Recent studies have shown that native ads draw up to 60% more traffic compared to traditional digital ad formats. Native advertising has managed to tread the fine line between profitability and user experience. It is a form of online advertising that matches the form and function of the platform on which it appears. In many cases, it manifests as either an article or video, produced by an advertiser with the specific intent to promote a product, while matching the form and style which would otherwise be seen in the work of the platform’s editorial staff. The quality and scalability of native advertising have made it possible to somewhat bridge the gap between brand publishing and banner adverts.
10 Examples of Best Native Ads
- 1.1 (1) Samsung India Service Ad
- 1.2 (2) Intel and Buzzfeed: 15 Things We Did At School That Future Students Will Never Understand
- 1.3 (3) Airbnb and The New York Times: Via an Island of Hope, a New Home
- 1.4 (4) Netflix and The New York Times: Women Inmates
- 1.5 (5) General Electric – The Message
- 1.6 (6) Under Armour and Complex.com: The Water Diviner
- 1.7 (7) Ikea and The Telegraph: A-Zzz of Bedroom Ideas
- 1.8 (8) Puma and Refinery29: The 30-Day Challenge That Will Transform Your Body
- 1.9 (9) MasterCard and Mashable: Mobile-Minded
- 1.10 (10) Yahoo and Advertising Age: Programmatic and Native: A Perfect Match
As competition in the native advertising space gets more and more fierce, advertisers and publishers are coming up with increasingly innovative native ads that don’t test users’ patience, convey the advertiser message optimally and have as much standalone value as an editorial piece. In this article, we are going to list the top 10 native ads that have been churned out in the last few years.
10 Examples of Best Native Ads
(1) Samsung India Service Ad
When was the last time that we saw a commercial for an electronics brand that did not boast of its products’ impressive features? It was when the Samsung India Service ad came out. The 4-minute long native ad by Samsung, published on YouTube, has a gripping narrative that takes a look into the lives of some visually impaired children in a hostel in a remote hilly area. The ad has won many hearts by beautifully blending storytelling with its message-driven content.
(2) Intel and Buzzfeed: 15 Things We Did At School That Future Students Will Never Understand
Buzzfeed is one of the largest content marketing platforms and comes up with innovative native ads. One that stands out from the lot is the Intel ad published on Buzzfeed titled “15 Things We Did At School That Future Students Will Never Understand”. The write-up, at the bottom, advertises a new Intel product for users to update their gadget collections. It’s a fun, quirky piece of nostalgia that people will take to immediately and will share with others regardless of the product being advertised – exactly how a native ad is supposed to work.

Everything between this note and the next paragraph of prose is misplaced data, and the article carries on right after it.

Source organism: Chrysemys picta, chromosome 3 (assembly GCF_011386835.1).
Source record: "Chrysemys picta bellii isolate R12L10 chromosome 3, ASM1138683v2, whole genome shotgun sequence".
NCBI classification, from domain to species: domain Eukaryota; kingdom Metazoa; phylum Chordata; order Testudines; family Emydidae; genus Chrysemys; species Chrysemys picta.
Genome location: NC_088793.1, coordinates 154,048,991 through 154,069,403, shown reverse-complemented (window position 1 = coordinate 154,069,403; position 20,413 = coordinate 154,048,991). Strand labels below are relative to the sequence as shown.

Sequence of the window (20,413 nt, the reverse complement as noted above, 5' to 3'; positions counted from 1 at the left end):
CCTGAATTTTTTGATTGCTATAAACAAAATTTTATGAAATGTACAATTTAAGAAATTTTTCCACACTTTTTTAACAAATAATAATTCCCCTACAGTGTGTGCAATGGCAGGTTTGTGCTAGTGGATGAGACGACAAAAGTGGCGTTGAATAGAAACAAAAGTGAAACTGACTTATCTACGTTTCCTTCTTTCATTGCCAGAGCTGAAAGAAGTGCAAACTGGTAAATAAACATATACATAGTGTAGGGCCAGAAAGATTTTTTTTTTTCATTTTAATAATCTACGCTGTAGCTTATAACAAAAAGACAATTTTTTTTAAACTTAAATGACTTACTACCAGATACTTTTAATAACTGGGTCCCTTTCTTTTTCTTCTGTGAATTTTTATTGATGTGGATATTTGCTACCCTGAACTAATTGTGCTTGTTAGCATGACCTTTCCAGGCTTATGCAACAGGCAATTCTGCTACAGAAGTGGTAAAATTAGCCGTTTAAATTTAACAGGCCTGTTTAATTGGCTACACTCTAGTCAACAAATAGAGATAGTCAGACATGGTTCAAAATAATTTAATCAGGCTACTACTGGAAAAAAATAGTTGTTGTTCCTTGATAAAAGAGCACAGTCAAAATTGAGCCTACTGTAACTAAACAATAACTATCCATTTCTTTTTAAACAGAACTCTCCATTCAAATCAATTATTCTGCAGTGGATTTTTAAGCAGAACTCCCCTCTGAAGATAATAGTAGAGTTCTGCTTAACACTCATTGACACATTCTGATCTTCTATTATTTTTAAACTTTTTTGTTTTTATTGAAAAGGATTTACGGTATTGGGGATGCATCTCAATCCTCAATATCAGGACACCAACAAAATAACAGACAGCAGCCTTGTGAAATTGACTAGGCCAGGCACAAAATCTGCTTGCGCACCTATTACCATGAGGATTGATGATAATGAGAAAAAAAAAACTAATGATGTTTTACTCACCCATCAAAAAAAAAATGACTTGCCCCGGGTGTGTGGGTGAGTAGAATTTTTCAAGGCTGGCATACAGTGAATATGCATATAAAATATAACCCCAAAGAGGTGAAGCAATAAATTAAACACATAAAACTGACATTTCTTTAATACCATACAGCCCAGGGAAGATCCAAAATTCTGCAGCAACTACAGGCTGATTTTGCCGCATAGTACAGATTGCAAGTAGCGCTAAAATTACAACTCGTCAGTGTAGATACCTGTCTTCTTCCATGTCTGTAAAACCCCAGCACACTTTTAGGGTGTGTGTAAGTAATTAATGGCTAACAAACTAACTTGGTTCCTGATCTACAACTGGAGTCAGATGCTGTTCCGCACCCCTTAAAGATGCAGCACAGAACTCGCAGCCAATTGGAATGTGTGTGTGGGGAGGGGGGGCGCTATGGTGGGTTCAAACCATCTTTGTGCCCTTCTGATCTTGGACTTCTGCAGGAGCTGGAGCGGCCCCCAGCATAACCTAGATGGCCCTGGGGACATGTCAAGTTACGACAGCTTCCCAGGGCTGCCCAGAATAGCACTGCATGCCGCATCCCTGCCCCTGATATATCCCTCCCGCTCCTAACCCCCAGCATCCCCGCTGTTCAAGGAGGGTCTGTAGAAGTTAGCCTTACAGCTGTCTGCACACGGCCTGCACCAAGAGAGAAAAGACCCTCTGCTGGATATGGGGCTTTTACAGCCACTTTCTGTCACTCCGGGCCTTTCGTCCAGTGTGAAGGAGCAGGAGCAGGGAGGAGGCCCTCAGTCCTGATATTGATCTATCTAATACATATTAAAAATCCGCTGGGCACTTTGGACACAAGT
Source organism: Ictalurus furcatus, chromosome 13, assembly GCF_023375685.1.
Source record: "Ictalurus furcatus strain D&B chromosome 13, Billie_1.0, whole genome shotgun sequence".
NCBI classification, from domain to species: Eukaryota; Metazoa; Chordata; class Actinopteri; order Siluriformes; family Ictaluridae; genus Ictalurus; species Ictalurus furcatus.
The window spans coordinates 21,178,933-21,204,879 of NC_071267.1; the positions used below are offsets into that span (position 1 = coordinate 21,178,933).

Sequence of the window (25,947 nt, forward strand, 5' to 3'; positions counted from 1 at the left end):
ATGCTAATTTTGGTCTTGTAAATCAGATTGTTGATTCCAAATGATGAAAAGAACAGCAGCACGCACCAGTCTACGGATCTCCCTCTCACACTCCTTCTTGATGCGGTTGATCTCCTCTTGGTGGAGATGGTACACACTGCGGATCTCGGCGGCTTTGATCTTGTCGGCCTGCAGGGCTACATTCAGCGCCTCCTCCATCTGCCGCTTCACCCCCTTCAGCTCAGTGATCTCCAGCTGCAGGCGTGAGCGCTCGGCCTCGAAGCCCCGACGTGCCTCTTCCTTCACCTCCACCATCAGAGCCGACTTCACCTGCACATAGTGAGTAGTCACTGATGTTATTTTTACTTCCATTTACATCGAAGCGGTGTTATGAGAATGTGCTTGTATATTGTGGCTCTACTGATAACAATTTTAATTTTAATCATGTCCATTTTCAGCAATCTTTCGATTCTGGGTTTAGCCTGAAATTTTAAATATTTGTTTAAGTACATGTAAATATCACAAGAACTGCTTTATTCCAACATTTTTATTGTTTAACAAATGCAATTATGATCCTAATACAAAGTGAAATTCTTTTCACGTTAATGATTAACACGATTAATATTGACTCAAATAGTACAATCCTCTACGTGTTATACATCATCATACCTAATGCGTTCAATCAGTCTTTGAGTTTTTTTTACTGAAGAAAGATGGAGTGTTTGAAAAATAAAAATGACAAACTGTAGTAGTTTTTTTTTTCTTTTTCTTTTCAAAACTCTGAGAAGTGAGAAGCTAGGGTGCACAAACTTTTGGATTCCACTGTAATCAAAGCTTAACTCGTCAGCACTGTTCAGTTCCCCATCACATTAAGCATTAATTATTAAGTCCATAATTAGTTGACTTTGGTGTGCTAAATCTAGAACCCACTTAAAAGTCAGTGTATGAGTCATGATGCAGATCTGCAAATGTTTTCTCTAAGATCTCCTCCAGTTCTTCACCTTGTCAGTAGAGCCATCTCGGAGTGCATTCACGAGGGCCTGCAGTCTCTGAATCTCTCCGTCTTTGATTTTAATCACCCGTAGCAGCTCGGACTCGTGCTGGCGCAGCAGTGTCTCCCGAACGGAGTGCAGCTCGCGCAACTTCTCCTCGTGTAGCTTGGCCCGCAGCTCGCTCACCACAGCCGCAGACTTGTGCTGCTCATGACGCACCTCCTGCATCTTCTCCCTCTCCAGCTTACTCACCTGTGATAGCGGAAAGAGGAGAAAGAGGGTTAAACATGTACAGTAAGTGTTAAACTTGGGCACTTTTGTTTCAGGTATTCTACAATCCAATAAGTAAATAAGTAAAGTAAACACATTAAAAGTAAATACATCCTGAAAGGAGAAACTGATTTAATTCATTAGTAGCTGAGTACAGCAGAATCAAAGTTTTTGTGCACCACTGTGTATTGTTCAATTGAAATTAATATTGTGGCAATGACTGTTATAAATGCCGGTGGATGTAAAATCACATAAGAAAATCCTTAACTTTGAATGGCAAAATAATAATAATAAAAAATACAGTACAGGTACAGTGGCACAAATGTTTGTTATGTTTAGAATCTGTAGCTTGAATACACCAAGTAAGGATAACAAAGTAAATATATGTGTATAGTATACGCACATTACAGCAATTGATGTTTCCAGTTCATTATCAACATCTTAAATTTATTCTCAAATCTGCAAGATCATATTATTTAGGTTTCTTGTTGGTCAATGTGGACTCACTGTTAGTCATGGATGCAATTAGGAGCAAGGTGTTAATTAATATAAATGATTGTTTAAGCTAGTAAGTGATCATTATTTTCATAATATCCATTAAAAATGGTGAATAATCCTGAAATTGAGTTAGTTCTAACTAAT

(3) Airbnb and The New York Times: Via an Island of Hope, a New Home
In an elaborate advertisement published in The New York Times, the travel and hospitality giant Airbnb tells the story of Ellis Island in New York, the immigrant families who settled there and the people who welcomed them with open arms, through narration, maps and archival photos. The narrative beautiful blends in the concepts of warm hospitality and homebuilding, that are very much the selling points of a short-term housing platform like Airbnb. The piece is informative, emotional and gives just the right subtle push towards establishing brand Airbnb as the platform giving people a warm welcome wherever they go.
(4) Netflix and The New York Times: Women Inmates
This is one of the most talked about native ads ever published. Internet-media streaming giant Netflix partnered with The New York Times to come up with a 1500-word piece on female incarceration just before the second season of its popular show Orange Is The New Black became available. The show focuses on the lives, joys, trials and tribulations of a group of women inmates in a New York prison. The piece in The New York Times presented a revealing picture of women inmates with videos, charts and never did it scream the name of the show out loud. It was a great example of adding value to a product with in-depth content.